We just passed Valentine’s Day, but I thought a love story would be a nice way to deal with February weather.
Remember: You Matter. Your Stories Matter. Tell Them Well!
The Storytellers Channel
My mom’s memory is deteriorating. It’s been getting worse for a while, but the decline has been precipitous since the Fall. Momma, her doctors, my sister and I all share the desire that she ‘age in place.’ She still lives on her own and she’s fine in familiar surroundings, but a visit includes covering the same conversation repeatedly.
I drop by to make lunch and dinner most days. My wife, Marie, covers for me on the days when I have an appointment I can’t reschedule. Momma and I eat lunch together and I ask questions to prompt her to talk. Her short-term memory is a will o’ the wisp. Frequently, by the time I’ve washed the dishes and cleaned up she doesn’t remember what we had for lunch, but she’s quick to tell me how much she enjoyed it. And her appetite is good, for while every time I put a plate in front of her, she exclaims, “This is so much food.” I blink, and she’s a member of the Clean Plate Club.
Her long-term memory vacillates between stories of my dad and her family, particularly her mom. Momma is a rabid feminist. She can get fired up about men interfering in women’s issues faster than a Ferrari. She marvels at the things her momma had to overcome and then she tells me how proud my dad would be of me and then she recounts their love story.
Lately, she talks about Daddy losing a job because of her when they were dating. She’d been in the hospital for some reason and was afraid and he refused to leave her there alone. I have no idea where her momma and daddy were, but she always recounts how, “He wouldn’t leave me.”
This frequently leads to, “How could I have been so lucky?”
Momma first saw Daddy during Junior High School orientation. She was a rising 7th grader being given a tour of the school she would attend the following Fall. The school was designed with ramps for going up and stairs for coming down. The first time she saw him, he was walking down the Up incline. She thought he was the cutest thing she’s ever seen.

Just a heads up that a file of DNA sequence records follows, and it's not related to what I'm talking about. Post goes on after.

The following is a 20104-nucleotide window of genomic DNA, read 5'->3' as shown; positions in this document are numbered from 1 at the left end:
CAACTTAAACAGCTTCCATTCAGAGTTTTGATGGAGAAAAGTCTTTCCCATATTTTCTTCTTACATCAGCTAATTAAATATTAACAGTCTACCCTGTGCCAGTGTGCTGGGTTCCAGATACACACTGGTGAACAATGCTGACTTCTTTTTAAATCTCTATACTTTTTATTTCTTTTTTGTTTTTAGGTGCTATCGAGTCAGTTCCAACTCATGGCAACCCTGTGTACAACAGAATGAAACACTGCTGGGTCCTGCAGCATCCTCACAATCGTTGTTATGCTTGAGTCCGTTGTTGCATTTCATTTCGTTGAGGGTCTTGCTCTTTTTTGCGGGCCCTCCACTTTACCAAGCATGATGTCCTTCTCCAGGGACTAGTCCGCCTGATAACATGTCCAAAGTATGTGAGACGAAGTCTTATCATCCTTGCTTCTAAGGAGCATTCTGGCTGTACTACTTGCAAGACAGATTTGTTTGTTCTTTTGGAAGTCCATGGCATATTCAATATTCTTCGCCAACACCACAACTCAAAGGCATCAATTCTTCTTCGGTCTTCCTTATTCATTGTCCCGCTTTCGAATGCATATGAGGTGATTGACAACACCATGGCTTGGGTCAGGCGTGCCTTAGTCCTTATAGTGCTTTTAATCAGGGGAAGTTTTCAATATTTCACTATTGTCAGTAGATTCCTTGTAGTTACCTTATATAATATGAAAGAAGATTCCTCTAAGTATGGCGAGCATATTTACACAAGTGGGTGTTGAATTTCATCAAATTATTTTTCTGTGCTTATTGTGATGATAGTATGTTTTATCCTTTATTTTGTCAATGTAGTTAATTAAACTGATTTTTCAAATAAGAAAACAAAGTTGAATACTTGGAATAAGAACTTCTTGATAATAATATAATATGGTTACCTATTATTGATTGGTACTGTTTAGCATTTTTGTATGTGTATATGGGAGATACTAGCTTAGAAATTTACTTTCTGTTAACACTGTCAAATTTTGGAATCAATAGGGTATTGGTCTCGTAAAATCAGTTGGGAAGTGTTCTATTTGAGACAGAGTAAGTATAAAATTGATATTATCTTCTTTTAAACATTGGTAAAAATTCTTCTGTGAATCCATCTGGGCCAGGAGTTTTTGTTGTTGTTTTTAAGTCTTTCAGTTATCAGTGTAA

A few months later she was sitting in church looking out the window and saw him. He was going to the church that backed up to her church. At 13 years old, she changed churches the next Sunday.
It was later that Summer she and her next-door neighbor were walking together to a birthday party. Daddy and some of his friends were following them. Being typical, teenage boys, they were making smart mouth comments. Momma decided she didn’t care how cute he looked, he was obnoxious, and she wanted nothing to do with him.
Turned out they were all headed to the same party. Later that night everyone was playing Spin the Bottle. I don’t know which one of them spun the bottle, but the result was they went behind a sheet and kissed.
Momma says, “That was it. One kiss and I was in love.”
Momma asks me regularly, “You’re religious. Why would God take someone like your father, who made such a contribution to this world, and leave me?”
For the longest time, I used to say, “I don’t know Mom, I miss him, too.”
Lately, I’ve begun to say, “I guess I still need a mom.”
This probably sounds a little glib, but I mean it sincerely. I’ve been changed by this business of caregiving. I’m not new to taking care of people. I’ve done my share of diaper changing and I’ve prepared meals and cleaned up and done laundry and the myriad of things that used to thought of as “Women’s work”. If my ex-wives read this, I’m sure they’ll be thinking, “But not often enough and not when we asked, but on your own sweet time.”
Obviously, I still have room to grow, but the biggest change has been in my attitude. Momma has always told me, “It’s not what you say, but how you say it.”
The outward manifestation of this has been tone. Keeping my voice calm and gentle, even when having to insist she ‘Shower now’ or that ‘We have to go to the doctor’s appointment’ or that ‘Yes, she has to take her meds.’
My dad taught me the power of distraction and but this experience caring for Momma is teaching me compassion.
My visits always end with a kiss and a hug and my telling her I love her, and that I’ll call that evening. Lately as I’m leaving, hustling to the car to get back to work, I find myself thinking, “Thank God for that kiss.”
I Want to Hear from You
I’d love to hear your stories.
Til next time,